The Moth is a not-for-profit storytelling organization which features true stories told live on stage without notes. I’ve been listening to their weekly podcasts for a long time and attended a live performance earlier this year. I cannot recommend it highly enough.
Looking for an opportunity to tell me own stories, I flirted with the idea of creating a Connecticut version of The Moth, which currently is based in New York, Los Angeles, Detroit and Chicago. But then Moth organizers recently put out a call to potential storytellers as they launch the new Moth Radio Hour. If selected, storytellers will have the opportunity to record their story for the radio program with the possibility of being asked to appear live on stage as well.
Good enough for me!
And since I have been blessed (and cursed) with an interesting life, I am full of stories, ready to tell. Yesterday I called The Moth and recorded my first, one-minute pitch, a pretty tame story by my standards but one that can be quite funny when told right. If I don’t hear from The Moth in the next month, I will call back with a new pitch.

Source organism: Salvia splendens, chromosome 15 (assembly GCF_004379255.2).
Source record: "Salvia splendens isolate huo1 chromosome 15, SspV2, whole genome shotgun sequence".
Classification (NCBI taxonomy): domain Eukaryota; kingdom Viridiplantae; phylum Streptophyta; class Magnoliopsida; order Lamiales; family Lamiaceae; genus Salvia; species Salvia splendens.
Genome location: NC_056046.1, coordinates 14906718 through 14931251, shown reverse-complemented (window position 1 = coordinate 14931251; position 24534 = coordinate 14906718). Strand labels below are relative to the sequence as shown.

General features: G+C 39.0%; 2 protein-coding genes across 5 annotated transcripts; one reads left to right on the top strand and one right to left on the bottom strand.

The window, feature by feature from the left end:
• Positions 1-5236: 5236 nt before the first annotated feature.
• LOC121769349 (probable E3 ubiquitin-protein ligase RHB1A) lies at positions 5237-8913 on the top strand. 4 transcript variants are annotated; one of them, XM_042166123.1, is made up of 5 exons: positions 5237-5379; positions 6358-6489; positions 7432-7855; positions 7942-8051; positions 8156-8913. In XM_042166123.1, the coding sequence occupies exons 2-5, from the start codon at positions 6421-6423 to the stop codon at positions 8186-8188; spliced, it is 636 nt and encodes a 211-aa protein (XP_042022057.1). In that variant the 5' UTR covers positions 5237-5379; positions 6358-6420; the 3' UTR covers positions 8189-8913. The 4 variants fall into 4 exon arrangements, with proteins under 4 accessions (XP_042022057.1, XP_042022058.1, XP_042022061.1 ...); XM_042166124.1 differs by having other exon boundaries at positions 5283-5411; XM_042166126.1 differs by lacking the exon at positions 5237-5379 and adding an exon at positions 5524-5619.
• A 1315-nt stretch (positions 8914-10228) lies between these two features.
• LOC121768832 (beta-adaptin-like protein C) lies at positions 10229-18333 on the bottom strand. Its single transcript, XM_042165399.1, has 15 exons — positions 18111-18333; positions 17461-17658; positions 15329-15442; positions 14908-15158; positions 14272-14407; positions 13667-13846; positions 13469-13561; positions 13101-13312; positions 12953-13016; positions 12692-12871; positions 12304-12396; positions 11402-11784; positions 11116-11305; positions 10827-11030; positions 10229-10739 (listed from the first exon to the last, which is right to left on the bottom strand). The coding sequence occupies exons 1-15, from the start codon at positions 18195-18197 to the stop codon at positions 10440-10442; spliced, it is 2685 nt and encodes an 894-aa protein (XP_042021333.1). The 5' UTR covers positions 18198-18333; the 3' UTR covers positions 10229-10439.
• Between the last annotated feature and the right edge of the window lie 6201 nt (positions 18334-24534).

Here was my first:
In high school, I was an average sprinter and a sub-par long jumper. One day my coach announced that he needed two more pole vaulters to compete with our state champion, James Dean. These two vaulters, Coach explained, must be capable of clearing opening height in order to qualify for the district relays, and at that point, the team had no one. And so after an eventful and amusing tryout, Matthew Dicks, Jack Daniels, and the great James Dean became the Blackstone Millville Regional pole vaulting team for the next two years. During our first meet, James cleared opening height with ease, but Jack and I failed miserably on our first and second attempts. If we both cleared opening height on our final attempts, James’s eventual vault of eleven feet would be more than enough for us to take first place. Failure would mean that our team would be disqualified and would earn no points from the vault competition. More importantly, if I failed but Jack succeeded, I would be faced with the additional stigma of having cost the team a chance at a gold medal. As Jack approach his third and final attempt, I found myself secretly hoping that he would fail, taking the pressure off me. Even though his failure would undoubtedly cost me a gold medal, there was far more at stake in this competition. Meaningless adolescent pride and misbegotten social standing. I’d love an opportunity to tell this story.